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Monty Python references! Now with cutting-edge IMAGE-O-GRAPHIC technology!
Today, I’m going to be talking about a staple: Unhelpful NPCs.
You know the type: The villagers are low on supplies and high on rampaging bandits. The mayors and police chiefs are outgunned, outmanned, outsmarted and outbought by the crime bosses. The Masters of the Hidden Order keep their deepest secrets out of your hands because of their sacred oaths. The Faction Bosses are too busy fighting each other to focus on the Really Bad Thing up ahead.
Pictured above: Accurate representation of your average NPCs.
Too weak, too stupid, or too uncooperative. Whatever the case, the result is the same: Their situation represents a roadblock to the main plot, so the main characters end up dealing with the mess for or despite them. When that’s over, they get showered with praise and perhaps even the satisfaction of showing up the snobs who dismissed them.
Most of the time, the narrative will try and justify reasons why these guys can’t or won’t do anything: they don’t have the skills, they don’t have the time, or they’re tied up by rules and oaths. The most common reasons tend to be matters of legality, ignorance (actual, not pejorative), or opportunity: they can’t officially help you because it would be illegal, or because you’re the only one to bear witness to the Main Plot and have only yourself to count on.
And certainly, it can develop any number of ways from there. Many of these NPCs end up developing into allies for the future. And a lot of the best ones don’t just beg for help, they are equally involved and come along for the ride. Many of the best party members started out as ‘guy/girl who needs your help and follows you afterwards.’
On a purely mechanical level, their existence is simple: It’s a means to create conflict and move the plot forward. This is especially pertinent in interactive media and games, because designers usually aim to create a sense of empowerment in players.
So that’s what we’ve all come to know over decades of seeing plucky heroes as the lone hope for a town, a city, a country, or even a world, with no one believing them or able to help them. That said, I’ll attempt to share some of my experiences as a Games Master and my insights in creating NPCs who were actual people capable of rational, efficient thought.
See, what I did was I imagined “What would happen if the supporting/leading figures had been through all sorts of stuff and actually LEARNED something from it?” So I followed through with different groups having their own logic and solutions. So when something weird is going on, they usually DO know to investigate. That way, it’d minimise the plot holes of their inability to help, keep them helpful, and narrow down the things that truly DID escape their attention.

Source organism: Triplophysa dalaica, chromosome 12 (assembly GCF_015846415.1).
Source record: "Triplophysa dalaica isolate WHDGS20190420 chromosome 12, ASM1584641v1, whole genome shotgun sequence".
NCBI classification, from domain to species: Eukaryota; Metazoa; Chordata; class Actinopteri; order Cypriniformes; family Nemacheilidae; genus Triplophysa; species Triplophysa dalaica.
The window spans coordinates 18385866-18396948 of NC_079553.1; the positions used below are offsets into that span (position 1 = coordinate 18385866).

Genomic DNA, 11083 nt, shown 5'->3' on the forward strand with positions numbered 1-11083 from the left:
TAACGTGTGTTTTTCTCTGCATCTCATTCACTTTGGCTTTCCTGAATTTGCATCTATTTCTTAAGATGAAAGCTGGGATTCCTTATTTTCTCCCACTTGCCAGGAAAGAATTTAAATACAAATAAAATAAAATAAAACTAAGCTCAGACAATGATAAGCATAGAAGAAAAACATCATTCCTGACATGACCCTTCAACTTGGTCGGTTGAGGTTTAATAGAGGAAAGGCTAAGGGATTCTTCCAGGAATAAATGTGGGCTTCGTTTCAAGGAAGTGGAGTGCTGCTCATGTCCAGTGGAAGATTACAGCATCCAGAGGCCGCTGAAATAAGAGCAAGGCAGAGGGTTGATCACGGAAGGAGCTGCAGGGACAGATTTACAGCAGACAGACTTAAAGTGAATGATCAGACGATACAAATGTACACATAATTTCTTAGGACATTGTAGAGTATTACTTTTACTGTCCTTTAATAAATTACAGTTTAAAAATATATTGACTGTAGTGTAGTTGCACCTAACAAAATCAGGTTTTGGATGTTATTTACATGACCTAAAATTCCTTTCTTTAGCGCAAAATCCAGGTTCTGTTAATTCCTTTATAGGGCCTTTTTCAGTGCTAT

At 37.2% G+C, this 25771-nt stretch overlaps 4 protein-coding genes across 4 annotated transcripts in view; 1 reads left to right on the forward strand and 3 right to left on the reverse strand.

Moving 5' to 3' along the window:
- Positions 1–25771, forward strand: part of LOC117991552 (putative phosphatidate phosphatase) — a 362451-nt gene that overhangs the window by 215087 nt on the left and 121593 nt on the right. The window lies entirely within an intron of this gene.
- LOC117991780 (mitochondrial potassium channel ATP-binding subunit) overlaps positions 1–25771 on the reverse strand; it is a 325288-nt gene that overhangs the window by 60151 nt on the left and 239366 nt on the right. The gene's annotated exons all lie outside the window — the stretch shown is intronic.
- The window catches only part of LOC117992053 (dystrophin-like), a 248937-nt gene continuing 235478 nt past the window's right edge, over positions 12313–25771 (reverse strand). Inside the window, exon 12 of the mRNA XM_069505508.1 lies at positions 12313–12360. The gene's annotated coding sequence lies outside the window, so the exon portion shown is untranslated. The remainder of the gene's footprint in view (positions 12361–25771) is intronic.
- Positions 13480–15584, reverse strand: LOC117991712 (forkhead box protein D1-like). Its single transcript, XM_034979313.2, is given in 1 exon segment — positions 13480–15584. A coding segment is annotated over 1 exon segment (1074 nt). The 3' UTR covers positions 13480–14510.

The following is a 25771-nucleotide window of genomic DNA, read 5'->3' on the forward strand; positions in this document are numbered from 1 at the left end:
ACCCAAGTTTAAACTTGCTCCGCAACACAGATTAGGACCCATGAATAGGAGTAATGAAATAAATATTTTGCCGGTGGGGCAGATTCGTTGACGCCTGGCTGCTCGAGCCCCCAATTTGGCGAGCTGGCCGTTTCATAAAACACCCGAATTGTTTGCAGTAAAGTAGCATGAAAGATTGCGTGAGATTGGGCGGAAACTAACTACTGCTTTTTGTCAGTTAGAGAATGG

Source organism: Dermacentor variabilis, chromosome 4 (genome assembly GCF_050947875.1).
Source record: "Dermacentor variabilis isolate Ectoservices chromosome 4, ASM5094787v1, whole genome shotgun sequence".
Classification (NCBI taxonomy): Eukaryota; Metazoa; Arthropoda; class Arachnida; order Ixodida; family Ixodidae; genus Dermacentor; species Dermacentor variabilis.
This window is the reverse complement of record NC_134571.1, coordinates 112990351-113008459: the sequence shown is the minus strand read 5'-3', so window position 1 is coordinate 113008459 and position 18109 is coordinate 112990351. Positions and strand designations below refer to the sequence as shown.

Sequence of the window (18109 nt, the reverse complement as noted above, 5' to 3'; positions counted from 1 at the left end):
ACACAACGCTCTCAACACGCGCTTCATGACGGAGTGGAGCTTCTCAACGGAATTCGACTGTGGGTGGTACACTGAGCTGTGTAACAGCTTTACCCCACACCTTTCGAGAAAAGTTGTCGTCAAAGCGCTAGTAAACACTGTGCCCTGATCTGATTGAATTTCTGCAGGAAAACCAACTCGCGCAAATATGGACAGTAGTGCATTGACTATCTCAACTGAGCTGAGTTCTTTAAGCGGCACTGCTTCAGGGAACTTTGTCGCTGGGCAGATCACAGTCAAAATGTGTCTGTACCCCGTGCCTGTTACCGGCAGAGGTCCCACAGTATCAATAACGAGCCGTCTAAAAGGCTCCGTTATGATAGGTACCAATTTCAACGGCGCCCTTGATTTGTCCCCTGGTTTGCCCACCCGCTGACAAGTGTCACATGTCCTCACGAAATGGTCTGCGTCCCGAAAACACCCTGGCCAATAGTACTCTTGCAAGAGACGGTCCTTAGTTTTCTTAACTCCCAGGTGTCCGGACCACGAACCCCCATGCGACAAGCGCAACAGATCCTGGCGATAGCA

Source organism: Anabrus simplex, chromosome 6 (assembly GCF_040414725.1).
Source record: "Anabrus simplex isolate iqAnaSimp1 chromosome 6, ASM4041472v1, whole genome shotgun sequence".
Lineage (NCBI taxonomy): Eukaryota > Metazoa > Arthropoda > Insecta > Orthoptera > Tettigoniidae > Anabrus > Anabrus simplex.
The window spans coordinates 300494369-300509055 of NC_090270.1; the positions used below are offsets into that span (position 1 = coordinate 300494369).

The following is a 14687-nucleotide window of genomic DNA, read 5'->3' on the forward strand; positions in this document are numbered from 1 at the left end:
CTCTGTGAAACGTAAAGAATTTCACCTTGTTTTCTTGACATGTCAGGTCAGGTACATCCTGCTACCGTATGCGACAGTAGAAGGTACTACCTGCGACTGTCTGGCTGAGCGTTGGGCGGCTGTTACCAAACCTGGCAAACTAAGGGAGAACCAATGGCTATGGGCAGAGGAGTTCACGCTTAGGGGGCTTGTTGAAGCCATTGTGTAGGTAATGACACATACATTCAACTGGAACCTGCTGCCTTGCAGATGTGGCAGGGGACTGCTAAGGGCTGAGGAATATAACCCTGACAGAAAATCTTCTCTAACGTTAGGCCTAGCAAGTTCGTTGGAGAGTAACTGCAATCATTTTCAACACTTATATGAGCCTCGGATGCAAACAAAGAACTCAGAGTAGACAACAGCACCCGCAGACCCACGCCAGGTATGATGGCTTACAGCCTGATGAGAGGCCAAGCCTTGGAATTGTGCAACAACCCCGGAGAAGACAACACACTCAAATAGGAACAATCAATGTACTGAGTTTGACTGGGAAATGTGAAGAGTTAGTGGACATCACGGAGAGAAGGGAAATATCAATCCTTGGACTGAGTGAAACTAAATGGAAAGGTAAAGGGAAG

Sounds amazingly amusing and brilliant in my totally unbiased opinion, right? Actually, I wouldn’t know. Your opinion is entirely your own. However, I’m not afraid to share how it actually went. Basically, it was definitely interesting, but not perfect, either.
These NPCs were certainly entertaining and more lifelike. However, in my first run with them, many of them ended up TOO paranoid, and in fact TOO realistically insulted that main characters would come in and tell them how to do their job. There were quite a few miscommunications before a fun balance was found. Basically, while the plot still moved on, there were times where the players were stalled by the whole “Who are you people?!” deal, or had nothing to do because “Oh yeah, we know how to deal with that.”
So all in all, while a level of competence can help flesh out the world, it can also cause stagnation. An NPC that can resolve his own problems has no need for a player character. That’s not only boring for the main characters, it’s boring for the story. Nothing to see here, move along. Good for a novelty, bad for a sustained story. A realistic response DOES NOT mean a flawless one.
There’s also the matter of feasiblity. A lone storyteller can do this because he’s the only one in charge of production for what is a purely oral piece of media. Realistically speaking, you can’t program that sort of responsiveness into a videogame, and there’s a limit to how much of that can go on into even literature and shows. They DO need to plan for the entire plot/season/series, after all. What if Game of Thrones never erupted into the War of Five Kings?
So bear this in mind the next time a hapless NPC asks for your help. He’s there to make you feel good about yourself, and there’s a limit to how many reactions they can give him. Additionally, if the job was easy, would it be much of a story?